What makes a good visualization?

If you want to share your ideas with others, the method that you first think of is to create a PowerPoint presentation. And while there’s nothing wrong about it, we all know how boring these presentations can be sometimes. This is why you should consider taking it to another level and coming up with a top-notch presentation. Here are some elements you should include:

  • Text: but keep it short. Don’t include five-line long paragraphs into your presentation. Use familiar words and try to keep the text structured and organized.
  • Graphic elements: even the simplest ones work. For instance, you can use them whenever you need to connect two ideas. A bubble speech, an arrow, or a digital sticky note can be some great examples.
  • Symbols and icons: if you want to make your visualization more vivid, make sure you include some icons (such as a cup of coffee, a letter, or a shopping cart). “The simpler, the better” rule also applies here.
  • Figures: people are at the basis of design thinking, that’s a fact. So, why not add some human-like figures in your presentation to express various emotions? However, include them only if it’s necessary.
  • Colours: it’s recommended you establish a colour palette from the very beginning. Adding too many colours can be confusing, so stick only to a few ones. You can use different colours to highlight an important idea, underline a certain word, or add a border.


Key steps in the process of storytelling design

There’s no such thing as an ultimate, set-in-stone template for the storytelling process to guarantee your success if you use it. You need to adapt it to every project you work on and every campaign you have. However, there are some steps that you should consider:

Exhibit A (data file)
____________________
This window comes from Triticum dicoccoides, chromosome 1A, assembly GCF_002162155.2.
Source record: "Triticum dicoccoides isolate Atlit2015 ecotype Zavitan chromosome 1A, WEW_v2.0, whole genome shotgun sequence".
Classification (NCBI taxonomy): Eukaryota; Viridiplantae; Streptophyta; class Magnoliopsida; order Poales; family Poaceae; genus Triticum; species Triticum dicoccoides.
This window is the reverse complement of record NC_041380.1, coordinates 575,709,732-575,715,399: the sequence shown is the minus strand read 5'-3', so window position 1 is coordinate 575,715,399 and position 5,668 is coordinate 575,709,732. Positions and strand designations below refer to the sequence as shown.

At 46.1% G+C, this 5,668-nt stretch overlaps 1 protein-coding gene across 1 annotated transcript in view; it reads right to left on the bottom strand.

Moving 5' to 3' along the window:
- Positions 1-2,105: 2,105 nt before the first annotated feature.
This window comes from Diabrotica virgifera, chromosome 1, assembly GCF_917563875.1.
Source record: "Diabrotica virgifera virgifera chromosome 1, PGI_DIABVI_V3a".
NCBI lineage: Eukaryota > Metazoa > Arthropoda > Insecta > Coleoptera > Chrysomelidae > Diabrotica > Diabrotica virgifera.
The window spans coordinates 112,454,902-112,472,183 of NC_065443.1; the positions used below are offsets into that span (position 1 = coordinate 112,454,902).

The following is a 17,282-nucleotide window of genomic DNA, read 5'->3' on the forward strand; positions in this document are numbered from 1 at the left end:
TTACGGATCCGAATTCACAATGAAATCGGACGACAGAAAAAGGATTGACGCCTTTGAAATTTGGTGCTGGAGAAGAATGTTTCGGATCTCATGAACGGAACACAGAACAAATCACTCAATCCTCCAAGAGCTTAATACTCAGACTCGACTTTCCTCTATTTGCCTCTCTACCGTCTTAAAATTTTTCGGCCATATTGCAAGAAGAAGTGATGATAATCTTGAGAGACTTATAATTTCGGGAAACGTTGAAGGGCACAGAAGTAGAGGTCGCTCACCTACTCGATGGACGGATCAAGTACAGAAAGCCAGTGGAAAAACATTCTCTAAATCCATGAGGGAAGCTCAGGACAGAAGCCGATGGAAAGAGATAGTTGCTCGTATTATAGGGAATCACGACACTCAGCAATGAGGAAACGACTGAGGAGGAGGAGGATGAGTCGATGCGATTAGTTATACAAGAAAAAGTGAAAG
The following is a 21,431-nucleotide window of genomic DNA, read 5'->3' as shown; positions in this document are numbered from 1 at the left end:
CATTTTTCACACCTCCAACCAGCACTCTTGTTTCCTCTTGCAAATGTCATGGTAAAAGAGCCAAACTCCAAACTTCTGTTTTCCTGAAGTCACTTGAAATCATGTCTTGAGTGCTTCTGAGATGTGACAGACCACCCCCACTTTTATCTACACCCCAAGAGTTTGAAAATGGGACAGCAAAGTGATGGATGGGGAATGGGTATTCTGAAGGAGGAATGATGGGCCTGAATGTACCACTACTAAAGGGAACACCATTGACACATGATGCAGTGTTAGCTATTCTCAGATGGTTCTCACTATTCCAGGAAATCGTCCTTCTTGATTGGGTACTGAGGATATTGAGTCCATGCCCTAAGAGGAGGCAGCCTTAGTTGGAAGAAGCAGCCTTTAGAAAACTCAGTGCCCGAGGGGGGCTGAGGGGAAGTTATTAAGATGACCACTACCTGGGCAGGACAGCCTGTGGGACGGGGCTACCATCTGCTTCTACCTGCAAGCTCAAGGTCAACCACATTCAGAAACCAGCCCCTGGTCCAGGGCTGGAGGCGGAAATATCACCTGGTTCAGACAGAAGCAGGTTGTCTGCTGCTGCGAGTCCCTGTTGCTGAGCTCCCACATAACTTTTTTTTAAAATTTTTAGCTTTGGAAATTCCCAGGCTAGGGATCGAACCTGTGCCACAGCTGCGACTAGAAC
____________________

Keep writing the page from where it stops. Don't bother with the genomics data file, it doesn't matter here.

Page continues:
1. Know your audience: if each project comes with a different target audience, make sure it is clearly established. And even if you use the same audience for different projects, you should still consider approaching it differently with every campaign.

2. Establish the core message: define it before moving any further. Find a way to explain it to your audience, but keep it short, ten words max. Otherwise, you can’t consider it a “core message”.

3. Establish the direction of your story: depending on your project and the objective, you can tell a story in a variety of ways. Think of one that would best suit your cause.

4. Decide upon your CTA: every campaign should have a call-to-action. What’s yours?

5. Create the story: it’s only here that you actually start writing your story. Just make sure you adapt it according to the medium you want to share your story on (eg. books, television, audio story, digital, etc.). Make it as engaging as possible.

To conclude, storytelling design can help you have a clearer overview of your project and organize your ideas better. And speaking of better organizing things, it would be extremely helpful if you had an app that keeps everything organized on your computer, right?

OneDock is the desktop app you need in this case. It brings your favourite apps in one place: communication apps, email, to-do lists, you name it! Just create a new account or use one of your social accounts to log in and see it for yourself
.

 

Lavinia Nica

Lavinia Nica is Copywriter / UX writer at Telekom Romania